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Published: Jul 14, 2022 18 min read
Illustration of a person being followed by many eyes and objects that imply consumption.
Rangely García for Money

Liam Downey remembers the first time he heard about ChexSystems. It was December 2021, not long after he moved to Mancos, Colorado, a tiny mountain hamlet with a population under 1,500.

The only bank in town had just barred the 52-year-old flight paramedic from opening an account because his so-called ChexSystems score was too low. The teller gave him the contact information of the agency but not much else. He walked out of the bank perplexed.

ChexSystems, as Downey would soon find out, is a national consumer reporting agency — abbreviated CRA — that specializes in gathering data on how Americans use checks and bank accounts. It distills this information into a score similar to a credit score. Some 80% of banks rely on such information to screen people who want to open new accounts.

On a scale of 100 to 899, Downey’s ChexSystems score was 553. As far as the sole bank in Mancos was concerned, those three digits — regardless of his 15-year-long relationship with his current out-of-state bank — meant he was too risky to take on as a customer.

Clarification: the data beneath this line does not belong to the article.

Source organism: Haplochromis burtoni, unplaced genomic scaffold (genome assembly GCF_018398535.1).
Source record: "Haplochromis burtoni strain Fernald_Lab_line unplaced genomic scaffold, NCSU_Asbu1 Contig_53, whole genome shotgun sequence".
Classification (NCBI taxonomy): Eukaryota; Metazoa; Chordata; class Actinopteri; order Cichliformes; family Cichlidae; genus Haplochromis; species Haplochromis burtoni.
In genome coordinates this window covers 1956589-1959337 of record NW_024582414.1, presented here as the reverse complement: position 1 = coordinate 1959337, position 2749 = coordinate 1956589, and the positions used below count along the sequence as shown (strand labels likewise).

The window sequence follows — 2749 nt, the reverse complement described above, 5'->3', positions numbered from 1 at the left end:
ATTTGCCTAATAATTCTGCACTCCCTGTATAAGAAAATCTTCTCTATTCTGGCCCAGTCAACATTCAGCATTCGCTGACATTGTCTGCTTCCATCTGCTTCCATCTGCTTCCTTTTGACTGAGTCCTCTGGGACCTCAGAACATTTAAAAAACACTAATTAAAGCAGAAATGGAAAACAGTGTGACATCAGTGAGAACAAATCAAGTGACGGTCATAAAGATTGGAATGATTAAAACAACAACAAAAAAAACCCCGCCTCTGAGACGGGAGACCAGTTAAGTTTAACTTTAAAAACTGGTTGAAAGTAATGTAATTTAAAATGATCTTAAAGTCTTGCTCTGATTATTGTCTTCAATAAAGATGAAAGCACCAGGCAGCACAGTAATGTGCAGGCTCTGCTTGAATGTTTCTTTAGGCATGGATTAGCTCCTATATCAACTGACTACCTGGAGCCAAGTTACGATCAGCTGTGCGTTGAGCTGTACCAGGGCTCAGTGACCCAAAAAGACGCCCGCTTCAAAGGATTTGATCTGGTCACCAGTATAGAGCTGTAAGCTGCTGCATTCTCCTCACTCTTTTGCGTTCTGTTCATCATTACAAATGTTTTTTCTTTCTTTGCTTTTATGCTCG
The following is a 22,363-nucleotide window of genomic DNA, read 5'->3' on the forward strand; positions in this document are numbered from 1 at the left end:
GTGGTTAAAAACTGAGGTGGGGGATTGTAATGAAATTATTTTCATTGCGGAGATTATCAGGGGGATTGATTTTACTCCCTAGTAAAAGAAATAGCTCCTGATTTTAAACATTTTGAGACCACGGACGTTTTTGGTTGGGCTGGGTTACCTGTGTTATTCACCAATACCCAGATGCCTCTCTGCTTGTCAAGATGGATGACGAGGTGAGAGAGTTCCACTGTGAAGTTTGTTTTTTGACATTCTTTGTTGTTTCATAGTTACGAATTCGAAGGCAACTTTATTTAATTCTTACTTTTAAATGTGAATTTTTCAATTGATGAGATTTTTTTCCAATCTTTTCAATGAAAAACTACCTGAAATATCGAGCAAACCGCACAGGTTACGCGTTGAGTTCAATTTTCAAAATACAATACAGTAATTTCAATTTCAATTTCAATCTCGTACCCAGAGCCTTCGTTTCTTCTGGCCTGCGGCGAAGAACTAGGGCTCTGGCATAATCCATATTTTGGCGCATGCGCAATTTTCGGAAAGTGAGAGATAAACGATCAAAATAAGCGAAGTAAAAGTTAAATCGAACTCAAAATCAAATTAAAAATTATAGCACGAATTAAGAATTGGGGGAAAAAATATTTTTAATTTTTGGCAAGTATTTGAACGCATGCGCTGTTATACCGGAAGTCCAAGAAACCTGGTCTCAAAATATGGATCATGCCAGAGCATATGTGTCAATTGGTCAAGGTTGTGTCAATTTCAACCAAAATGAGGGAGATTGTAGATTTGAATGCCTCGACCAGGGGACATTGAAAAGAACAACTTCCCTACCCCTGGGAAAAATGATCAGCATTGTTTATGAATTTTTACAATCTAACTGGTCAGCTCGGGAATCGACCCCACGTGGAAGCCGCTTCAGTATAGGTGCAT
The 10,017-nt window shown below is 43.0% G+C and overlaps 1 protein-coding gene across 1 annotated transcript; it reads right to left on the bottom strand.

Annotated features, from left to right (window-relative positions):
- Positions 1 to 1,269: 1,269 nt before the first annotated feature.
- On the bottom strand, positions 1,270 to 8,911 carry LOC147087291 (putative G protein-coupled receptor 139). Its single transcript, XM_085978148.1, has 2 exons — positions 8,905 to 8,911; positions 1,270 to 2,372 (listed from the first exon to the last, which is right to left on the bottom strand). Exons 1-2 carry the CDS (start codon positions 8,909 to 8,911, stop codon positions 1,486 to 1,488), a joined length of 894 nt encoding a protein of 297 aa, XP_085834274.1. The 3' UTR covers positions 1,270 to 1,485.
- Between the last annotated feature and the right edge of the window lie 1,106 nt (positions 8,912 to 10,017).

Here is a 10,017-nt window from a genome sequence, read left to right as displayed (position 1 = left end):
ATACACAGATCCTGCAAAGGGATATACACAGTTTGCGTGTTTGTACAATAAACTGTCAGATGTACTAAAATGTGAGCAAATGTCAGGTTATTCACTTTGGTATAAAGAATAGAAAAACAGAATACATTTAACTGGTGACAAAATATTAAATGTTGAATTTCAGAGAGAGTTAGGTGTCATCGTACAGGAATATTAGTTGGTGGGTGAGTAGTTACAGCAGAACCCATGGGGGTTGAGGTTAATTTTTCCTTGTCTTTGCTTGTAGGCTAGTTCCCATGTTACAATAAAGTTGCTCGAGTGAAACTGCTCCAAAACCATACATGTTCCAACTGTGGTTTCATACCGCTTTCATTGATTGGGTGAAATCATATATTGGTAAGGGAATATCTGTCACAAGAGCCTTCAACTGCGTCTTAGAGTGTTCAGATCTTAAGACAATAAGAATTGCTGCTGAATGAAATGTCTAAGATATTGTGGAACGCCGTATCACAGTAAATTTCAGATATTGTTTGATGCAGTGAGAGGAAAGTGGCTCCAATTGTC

“I think this is complete nonsense,” Downey says of the reporting system. “People don’t even recognize it exists. It’s not easy to interpret, it’s not easy to change, and it’s completely arbitrary.”

Critics of ChexSystems note the agency generally tracks only negative information like account closures and overdrafts, essentially making it a bank-account rap sheet. The company is just one of a large — and largely unknown — sum of CRAs that actively monitors the financial and nonfinancial behavior of more than 200 million Americans, including many children.

Rangely García for Money

Most of us are familiar with Equifax, Experian and TransUnion, the big three credit bureaus behind our credit reports and scores.

But that’s barely scratching the surface.

“There is a very large web of these different types of consumer reporting agencies,” says Ariel Nelson, a staff attorney at the National Consumer Law Center (NCLC) who specializes in consumer reports.

Nobody knows exactly how many agencies there are because there’s no federal registry overseeing them, Nelson says. Her best guess? It’s likely in the thousands — at least.

Our ‘financial surveillance’ system

Rent a home. Bounce a check. Return an item to a retailer one too many times. Miss a utilities payment. Make a utilities payment. Change jobs. Apply for health or property insurance. Get a raise.

In any one of these everyday scenarios, there’s a good chance your information is being logged, cross-referenced, bought, sold and scored among a sprawling network of consumer data brokers. And that data can be used against you when it comes time to apply for a loan, land a job, rent a place to live and even innocuous things like sign up for a new phone plan.